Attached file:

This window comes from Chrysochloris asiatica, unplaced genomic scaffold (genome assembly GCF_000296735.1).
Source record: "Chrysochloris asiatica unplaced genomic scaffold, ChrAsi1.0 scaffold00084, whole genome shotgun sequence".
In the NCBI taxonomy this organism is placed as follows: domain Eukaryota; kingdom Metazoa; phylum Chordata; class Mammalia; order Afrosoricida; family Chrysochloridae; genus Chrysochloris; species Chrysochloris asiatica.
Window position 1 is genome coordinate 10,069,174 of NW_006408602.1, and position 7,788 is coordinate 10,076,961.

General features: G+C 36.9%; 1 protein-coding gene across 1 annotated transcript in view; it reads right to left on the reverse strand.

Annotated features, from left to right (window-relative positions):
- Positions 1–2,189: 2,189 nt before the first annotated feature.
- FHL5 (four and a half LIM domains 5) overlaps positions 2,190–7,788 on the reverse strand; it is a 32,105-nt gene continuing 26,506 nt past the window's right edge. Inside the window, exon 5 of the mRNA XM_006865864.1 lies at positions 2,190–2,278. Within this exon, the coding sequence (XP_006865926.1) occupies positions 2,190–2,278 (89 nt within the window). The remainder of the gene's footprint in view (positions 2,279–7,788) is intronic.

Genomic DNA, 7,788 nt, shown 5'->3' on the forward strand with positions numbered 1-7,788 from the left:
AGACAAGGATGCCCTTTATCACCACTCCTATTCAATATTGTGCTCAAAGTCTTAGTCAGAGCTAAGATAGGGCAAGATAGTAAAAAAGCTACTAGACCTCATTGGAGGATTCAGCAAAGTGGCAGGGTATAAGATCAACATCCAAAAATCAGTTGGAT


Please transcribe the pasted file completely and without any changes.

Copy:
This window comes from Chrysochloris asiatica, unplaced genomic scaffold (genome assembly GCF_000296735.1).
Source record: "Chrysochloris asiatica unplaced genomic scaffold, ChrAsi1.0 scaffold00084, whole genome shotgun sequence".
In the NCBI taxonomy this organism is placed as follows: domain Eukaryota; kingdom Metazoa; phylum Chordata; class Mammalia; order Afrosoricida; family Chrysochloridae; genus Chrysochloris; species Chrysochloris asiatica.
Window position 1 is genome coordinate 10,069,174 of NW_006408602.1, and position 7,788 is coordinate 10,076,961.

General features: G+C 36.9%; 1 protein-coding gene across 1 annotated transcript in view; it reads right to left on the reverse strand.

Annotated features, from left to right (window-relative positions):
- Positions 1–2,189: 2,189 nt before the first annotated feature.
- FHL5 (four and a half LIM domains 5) overlaps positions 2,190–7,788 on the reverse strand; it is a 32,105-nt gene continuing 26,506 nt past the window's right edge. Inside the window, exon 5 of the mRNA XM_006865864.1 lies at positions 2,190–2,278. Within this exon, the coding sequence (XP_006865926.1) occupies positions 2,190–2,278 (89 nt within the window). The remainder of the gene's footprint in view (positions 2,279–7,788) is intronic.

Genomic DNA, 7,788 nt, shown 5'->3' on the forward strand with positions numbered 1-7,788 from the left:
AGACAAGGATGCCCTTTATCACCACTCCTATTCAATATTGTGCTCAAAGTCTTAGTCAGAGCTAAGATAGGGCAAGATAGTAAAAAAGCTACTAGACCTCATTGGAGGATTCAGCAAAGTGGCAGGGTATAAGATCAACATCCAAAAATCAGTTGGAT